An incident can involve a bust, the discovery of a disposal site for the chemicals or the seizure of chemicals or other lab paraphernalia.
“The meth lab numbers still aren’t zero,” said Rep. Rick Larsen, D-Lake Stevens, the co-chairman of the House meth caucus, who spent a day recently at the DEA training facility. “And there has been no drop in the use of meth.”
Since 2004, Washington and 43 other states have restricted over-the-counter sales of ephedrine and pseudoephedrine products, which provide the basic ingredient in methamphetamine.
While that’s led to the significant drop in meth lab busts, almost 40 percent of local law-enforcement officials across the country still consider meth the greatest drug threat in their areas.
On the West Coast, where meth got its start, police are even more concerned.
More than 92 percent of local law- enforcement officials in the Pacific region consider meth their No. 1 drug threat, more than any region in the country.
For years, meth was thought of mostly as a problem in Washington, Oregon, California and the Southwest. The trade was initially dominated by motorcycle gangs, but Mexican gangs eventually took over. “They pretty much rode the bikers out of town,” Donnelly said.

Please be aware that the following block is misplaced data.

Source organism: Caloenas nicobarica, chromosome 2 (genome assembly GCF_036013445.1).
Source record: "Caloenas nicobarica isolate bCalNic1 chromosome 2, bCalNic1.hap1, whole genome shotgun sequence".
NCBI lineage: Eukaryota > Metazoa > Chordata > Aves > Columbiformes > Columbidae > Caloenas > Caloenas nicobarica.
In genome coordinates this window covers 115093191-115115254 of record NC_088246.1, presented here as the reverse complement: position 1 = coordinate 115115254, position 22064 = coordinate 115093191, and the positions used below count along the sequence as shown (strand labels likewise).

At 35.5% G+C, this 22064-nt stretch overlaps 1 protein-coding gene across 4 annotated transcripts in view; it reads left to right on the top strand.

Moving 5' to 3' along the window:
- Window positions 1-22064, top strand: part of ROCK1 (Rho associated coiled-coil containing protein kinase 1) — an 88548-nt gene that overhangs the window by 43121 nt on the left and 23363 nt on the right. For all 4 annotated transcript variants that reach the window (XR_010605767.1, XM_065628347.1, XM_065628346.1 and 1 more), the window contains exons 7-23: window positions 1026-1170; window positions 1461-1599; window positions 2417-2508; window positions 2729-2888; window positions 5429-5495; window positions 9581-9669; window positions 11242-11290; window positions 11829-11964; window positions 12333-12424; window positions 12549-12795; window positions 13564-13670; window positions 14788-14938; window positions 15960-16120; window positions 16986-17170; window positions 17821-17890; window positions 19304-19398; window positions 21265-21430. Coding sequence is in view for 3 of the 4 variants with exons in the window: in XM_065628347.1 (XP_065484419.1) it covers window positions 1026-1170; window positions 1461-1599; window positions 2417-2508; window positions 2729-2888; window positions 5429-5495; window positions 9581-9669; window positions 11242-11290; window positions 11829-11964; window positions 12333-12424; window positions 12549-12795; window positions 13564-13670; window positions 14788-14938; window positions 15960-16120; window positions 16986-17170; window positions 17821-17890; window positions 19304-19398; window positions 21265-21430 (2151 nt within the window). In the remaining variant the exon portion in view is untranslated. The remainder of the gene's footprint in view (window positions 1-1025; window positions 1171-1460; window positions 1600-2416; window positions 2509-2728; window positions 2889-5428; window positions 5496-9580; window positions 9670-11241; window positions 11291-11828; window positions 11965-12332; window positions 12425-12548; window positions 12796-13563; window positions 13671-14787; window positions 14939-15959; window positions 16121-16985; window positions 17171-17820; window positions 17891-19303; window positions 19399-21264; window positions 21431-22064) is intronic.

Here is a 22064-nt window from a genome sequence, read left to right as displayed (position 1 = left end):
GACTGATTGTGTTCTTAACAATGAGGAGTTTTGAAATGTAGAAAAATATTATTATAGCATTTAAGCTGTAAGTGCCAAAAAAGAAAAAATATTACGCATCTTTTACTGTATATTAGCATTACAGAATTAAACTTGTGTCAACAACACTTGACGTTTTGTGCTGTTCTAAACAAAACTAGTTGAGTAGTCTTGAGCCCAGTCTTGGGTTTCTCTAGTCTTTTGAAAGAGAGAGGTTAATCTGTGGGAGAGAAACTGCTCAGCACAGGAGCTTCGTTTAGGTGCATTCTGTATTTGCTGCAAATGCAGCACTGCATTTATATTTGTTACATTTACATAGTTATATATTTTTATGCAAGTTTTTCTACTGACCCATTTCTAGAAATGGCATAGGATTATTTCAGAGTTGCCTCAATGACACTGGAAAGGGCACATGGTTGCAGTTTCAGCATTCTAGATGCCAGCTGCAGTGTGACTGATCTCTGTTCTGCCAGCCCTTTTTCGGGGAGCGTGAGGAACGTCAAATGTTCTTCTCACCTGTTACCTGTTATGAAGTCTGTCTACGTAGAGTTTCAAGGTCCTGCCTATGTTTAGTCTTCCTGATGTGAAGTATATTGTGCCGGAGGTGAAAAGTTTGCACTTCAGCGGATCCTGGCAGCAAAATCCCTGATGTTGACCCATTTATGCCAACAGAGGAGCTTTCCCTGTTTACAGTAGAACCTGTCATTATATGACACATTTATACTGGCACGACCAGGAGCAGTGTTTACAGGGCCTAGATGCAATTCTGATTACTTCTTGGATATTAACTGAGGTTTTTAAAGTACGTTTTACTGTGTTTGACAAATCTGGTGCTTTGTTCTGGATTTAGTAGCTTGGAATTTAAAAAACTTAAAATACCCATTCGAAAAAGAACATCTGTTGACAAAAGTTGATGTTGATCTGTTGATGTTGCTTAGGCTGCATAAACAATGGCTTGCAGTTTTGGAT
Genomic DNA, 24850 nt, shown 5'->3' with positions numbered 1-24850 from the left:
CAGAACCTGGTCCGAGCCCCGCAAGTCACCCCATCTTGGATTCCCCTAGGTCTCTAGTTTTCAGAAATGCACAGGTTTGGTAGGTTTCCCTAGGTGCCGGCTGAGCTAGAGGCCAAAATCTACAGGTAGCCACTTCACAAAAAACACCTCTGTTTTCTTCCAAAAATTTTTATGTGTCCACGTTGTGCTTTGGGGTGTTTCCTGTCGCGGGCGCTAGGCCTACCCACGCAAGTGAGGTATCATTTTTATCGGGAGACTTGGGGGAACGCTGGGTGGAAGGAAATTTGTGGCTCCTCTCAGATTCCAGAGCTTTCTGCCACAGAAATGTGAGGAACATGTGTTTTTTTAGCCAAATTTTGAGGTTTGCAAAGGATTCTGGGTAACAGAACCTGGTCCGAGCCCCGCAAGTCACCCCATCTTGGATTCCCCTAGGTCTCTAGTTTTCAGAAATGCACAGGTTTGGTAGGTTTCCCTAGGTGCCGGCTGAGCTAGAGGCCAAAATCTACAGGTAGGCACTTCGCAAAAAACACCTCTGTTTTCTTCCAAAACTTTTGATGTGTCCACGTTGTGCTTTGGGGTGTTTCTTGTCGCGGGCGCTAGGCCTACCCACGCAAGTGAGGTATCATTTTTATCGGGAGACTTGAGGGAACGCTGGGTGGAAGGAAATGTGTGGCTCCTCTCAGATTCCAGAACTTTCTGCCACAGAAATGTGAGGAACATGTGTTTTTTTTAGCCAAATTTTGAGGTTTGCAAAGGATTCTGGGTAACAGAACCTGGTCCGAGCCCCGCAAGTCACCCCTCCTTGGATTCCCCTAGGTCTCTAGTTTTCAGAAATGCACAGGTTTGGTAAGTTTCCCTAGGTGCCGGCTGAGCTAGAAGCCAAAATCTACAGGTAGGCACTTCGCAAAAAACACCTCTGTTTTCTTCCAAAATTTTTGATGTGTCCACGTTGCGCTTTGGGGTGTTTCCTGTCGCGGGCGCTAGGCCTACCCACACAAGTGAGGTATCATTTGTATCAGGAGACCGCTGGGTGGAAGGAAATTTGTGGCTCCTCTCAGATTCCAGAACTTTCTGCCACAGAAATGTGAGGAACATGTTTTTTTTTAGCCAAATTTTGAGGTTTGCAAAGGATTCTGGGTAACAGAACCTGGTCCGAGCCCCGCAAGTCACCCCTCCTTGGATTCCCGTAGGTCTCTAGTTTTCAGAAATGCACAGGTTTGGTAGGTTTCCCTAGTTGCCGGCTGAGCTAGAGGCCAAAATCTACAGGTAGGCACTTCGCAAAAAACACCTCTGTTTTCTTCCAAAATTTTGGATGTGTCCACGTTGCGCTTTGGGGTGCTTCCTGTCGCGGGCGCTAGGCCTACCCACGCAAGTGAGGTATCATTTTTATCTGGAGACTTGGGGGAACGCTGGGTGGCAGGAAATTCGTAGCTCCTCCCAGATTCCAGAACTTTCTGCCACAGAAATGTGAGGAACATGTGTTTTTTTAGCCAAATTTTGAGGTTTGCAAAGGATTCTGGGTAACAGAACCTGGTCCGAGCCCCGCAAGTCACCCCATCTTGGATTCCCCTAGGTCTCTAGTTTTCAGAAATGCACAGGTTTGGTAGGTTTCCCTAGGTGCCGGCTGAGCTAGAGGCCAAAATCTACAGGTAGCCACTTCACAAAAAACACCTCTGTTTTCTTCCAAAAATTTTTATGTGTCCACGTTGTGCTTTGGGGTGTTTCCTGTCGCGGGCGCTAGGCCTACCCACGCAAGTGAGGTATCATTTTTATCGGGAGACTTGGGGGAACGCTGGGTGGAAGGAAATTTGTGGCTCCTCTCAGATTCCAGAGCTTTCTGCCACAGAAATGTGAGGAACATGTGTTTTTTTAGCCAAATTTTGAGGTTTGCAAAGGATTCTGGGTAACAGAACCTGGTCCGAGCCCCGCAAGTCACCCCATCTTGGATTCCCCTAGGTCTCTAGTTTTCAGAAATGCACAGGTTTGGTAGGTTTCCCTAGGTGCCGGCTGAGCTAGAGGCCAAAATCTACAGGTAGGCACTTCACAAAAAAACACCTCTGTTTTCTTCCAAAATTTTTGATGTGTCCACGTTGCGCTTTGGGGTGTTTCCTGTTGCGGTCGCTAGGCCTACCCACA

Now the meth epidemic has spread through the Midwest, with such states as Missouri, Illinois and Indiana reporting more meth lab incidents in 2006 than West Coast states.
“It’s a major problem in communities across the country,” said Rusty Payne, a DEA spokesman.
Meth is considered the most addictive illicit drug available. Usage can lead to anxiety, insomnia, paranoia, hallucinations, aggression, violent mood swings and an intense craving for the drug.
While there are recovering cocaine and heroin addicts, a meth addiction is almost impossible to kick, Donnelly said. The toll on families and communities can be devastating.
So many products to police
With ephedrine providing the kick, meth can be manufactured in clandestine labs using red phosphorus scraped off matchbooks or from highway flares and anhydrous ammonia stolen from ice rinks, where it’s used as a refrigerant, or from farms.
Other ingredients, such as ether, chloride gas, iodine, lye and hydrogen peroxide, can be found in household products. Every pound of meth manufactured produces 5 to 6 pounds of toxic waste.
“They throw it in the burn barrel, toss it on the side of the road or let the garbage man take it away,” Donnelly said.